Trails Through Daybreak Review (PS5) – Handbags At Dawn

I’m currently on a binge through the Trails series to catch up. In the last year, I’ve played through the Trails in the Sky trilogy and Trails From Zero. I’ve not yet touched any of the Cold Steel quartet. And so I’ve been frustratingly unable to review the recent Trails games such as Trails Into Reverie, as it’s right at the leading cusp of the series’ interconnected and ongoing storyline – there’d be spoilers galore, and I hate that.

So it was with great relief that my internet research uncovered that the newest in the series Trails Through Daybreak was not only the beginning of a new subsection, but also a completely new second half of the overall series, where Reverie had been the culmination of the first. It’s being billed as the new perfect jumping-in point. So jump in I did. We will evaluate later if we agree with this marketing push.

Therefore this reviewer is both new to the fully 3D and recent Trails games, but has also played four of the earlier games in the series – so I have a good amount of series knowledge and experience. It’s a funny little halfway point to be. I think I will be playing both the backlog and the new games concurrently from now on, as I have Trails From Azure (the sequel to Zero) sitting on my Switch ready to go, and I simply have to get back to Lloyd and co soon.

Somewhat uniquely in the JRPG market, Trails is an ongoing series with an ongoing story. Unlike Final Fantasy or virtually any other series you could name (with the possible exception of Falcom’s other series Ys which is also ongoing, but far more episodic) it isn’t made up of individual stories with different worlds and characters each time. It’s the same world, often many of the same characters and cameos, and each one is just a year or so on from the last. This makes it a difficult series to get into.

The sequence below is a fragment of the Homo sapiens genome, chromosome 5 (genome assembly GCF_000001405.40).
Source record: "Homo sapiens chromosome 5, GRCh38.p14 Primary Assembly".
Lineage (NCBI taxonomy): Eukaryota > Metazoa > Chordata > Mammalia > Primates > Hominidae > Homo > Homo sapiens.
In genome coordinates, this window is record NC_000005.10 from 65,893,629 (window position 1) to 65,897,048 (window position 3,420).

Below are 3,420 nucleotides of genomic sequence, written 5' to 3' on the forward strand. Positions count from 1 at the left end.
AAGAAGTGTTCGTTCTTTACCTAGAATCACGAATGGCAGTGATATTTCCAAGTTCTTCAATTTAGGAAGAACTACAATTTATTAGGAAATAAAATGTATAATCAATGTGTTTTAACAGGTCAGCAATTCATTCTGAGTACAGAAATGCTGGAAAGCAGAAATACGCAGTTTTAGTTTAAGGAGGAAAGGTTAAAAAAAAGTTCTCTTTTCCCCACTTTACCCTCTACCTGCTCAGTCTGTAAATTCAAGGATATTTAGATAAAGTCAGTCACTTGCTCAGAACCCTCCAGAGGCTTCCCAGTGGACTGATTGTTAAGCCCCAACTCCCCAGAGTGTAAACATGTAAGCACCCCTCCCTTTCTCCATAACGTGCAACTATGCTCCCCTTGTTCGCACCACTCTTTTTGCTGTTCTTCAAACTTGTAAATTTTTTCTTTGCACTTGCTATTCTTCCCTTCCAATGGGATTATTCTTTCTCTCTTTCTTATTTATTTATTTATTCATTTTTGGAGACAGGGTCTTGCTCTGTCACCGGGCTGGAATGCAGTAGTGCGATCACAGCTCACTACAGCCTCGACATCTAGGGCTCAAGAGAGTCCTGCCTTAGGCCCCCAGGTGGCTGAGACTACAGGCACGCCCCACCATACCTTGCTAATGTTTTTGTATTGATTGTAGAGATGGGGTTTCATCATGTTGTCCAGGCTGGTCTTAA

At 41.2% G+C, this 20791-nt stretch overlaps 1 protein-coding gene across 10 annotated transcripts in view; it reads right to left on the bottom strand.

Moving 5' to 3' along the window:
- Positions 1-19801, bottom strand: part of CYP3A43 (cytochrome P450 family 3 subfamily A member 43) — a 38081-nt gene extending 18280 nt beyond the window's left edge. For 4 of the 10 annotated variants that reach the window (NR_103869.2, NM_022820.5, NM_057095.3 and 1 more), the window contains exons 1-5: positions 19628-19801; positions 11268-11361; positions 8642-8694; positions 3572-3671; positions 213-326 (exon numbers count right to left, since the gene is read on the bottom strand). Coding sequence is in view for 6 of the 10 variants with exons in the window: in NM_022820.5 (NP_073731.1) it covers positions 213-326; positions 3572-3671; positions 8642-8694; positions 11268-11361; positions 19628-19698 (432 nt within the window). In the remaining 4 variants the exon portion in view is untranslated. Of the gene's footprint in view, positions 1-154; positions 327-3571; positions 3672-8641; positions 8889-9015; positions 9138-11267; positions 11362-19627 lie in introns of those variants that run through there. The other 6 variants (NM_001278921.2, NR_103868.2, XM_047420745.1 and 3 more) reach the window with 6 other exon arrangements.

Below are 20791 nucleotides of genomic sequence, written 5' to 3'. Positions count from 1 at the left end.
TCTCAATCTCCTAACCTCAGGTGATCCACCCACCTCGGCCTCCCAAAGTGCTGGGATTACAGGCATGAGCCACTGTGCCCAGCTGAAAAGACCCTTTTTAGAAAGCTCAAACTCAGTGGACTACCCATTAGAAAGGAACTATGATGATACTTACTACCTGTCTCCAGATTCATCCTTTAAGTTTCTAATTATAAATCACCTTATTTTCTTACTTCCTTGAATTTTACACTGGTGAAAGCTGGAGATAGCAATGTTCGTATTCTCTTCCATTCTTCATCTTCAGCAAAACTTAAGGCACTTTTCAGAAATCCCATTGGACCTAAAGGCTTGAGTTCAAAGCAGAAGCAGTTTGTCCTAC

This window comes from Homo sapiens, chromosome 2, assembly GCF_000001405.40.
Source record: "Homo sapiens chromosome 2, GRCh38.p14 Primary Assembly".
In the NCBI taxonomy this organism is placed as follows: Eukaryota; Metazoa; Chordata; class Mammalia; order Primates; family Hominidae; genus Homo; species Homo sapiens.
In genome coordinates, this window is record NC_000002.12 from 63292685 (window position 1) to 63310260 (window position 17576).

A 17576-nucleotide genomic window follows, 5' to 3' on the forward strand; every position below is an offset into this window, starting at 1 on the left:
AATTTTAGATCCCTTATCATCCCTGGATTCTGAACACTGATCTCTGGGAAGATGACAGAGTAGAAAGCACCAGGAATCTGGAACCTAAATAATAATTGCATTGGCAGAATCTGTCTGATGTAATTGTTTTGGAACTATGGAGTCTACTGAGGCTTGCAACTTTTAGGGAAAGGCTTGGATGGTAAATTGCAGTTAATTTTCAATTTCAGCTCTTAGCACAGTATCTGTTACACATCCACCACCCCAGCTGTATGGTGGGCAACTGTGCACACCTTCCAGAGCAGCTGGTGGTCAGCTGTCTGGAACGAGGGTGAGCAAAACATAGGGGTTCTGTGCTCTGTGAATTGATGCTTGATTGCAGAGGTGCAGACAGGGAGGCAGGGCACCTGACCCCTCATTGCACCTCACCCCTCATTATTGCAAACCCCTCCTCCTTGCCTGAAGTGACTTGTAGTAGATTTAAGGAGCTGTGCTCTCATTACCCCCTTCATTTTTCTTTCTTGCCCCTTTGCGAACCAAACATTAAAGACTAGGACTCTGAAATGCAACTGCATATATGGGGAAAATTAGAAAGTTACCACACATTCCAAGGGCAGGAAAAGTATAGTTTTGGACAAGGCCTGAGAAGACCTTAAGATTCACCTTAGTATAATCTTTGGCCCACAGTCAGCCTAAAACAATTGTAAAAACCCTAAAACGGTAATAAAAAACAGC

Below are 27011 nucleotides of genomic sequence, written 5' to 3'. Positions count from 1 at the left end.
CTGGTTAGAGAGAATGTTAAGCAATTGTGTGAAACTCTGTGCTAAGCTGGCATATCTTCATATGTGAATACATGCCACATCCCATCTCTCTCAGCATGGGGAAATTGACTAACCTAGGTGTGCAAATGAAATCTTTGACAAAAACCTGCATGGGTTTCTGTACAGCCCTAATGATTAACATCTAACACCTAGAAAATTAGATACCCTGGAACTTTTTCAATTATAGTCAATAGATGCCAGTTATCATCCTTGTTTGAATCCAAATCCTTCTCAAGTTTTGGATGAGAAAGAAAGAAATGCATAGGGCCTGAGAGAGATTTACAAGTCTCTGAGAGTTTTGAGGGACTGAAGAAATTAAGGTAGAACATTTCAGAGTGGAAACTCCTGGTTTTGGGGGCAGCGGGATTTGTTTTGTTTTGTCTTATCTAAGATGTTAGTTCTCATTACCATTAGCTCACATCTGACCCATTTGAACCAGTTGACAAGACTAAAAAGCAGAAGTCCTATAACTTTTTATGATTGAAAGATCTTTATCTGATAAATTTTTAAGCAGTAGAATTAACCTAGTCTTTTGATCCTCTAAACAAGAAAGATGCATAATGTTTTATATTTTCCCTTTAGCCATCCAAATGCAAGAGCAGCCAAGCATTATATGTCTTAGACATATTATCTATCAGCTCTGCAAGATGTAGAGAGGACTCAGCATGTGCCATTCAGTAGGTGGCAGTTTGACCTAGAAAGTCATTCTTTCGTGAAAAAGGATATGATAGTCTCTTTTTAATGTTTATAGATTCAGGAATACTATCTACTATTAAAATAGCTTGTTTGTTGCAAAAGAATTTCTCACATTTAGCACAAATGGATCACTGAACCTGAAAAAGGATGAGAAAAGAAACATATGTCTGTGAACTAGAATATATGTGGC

Cue Trails Through Daybreak. I imagine Falcom execs realised they needed a new jumping-in point after Reverie was so difficult, very aware that new players haven’t really been joining in droves since the first Cold Steel. Daybreak’s reset cuts through the need for vast series lore, the player’s memory for characters, places and names, and restarts. At least sort of. At the same time, for an uber fan, it still manages to carry on the story, with a new chapter and new characters, but more cameos, places, continents and politics that you will know.

Van Arkride is a Spriggan, a kind of shady mercenary with only his moral code to guide him. He’s a creaking twenty-four years old, far more established than most of Trails’ lead protagonists, who are often still in puberty. Still, a Spriggan is essentially a Bracer/Police etc so it’s the same good-natured mercenary position you’ll be playing as in previous titles.

For all his protestations of taking shady jobs close to illegality, his workload is virtually the same as every previous Trails game – he is a Bracer in all but name, and as you’ll come to see, Daybreak is Sky, is Zero, is Azure and not much is any different.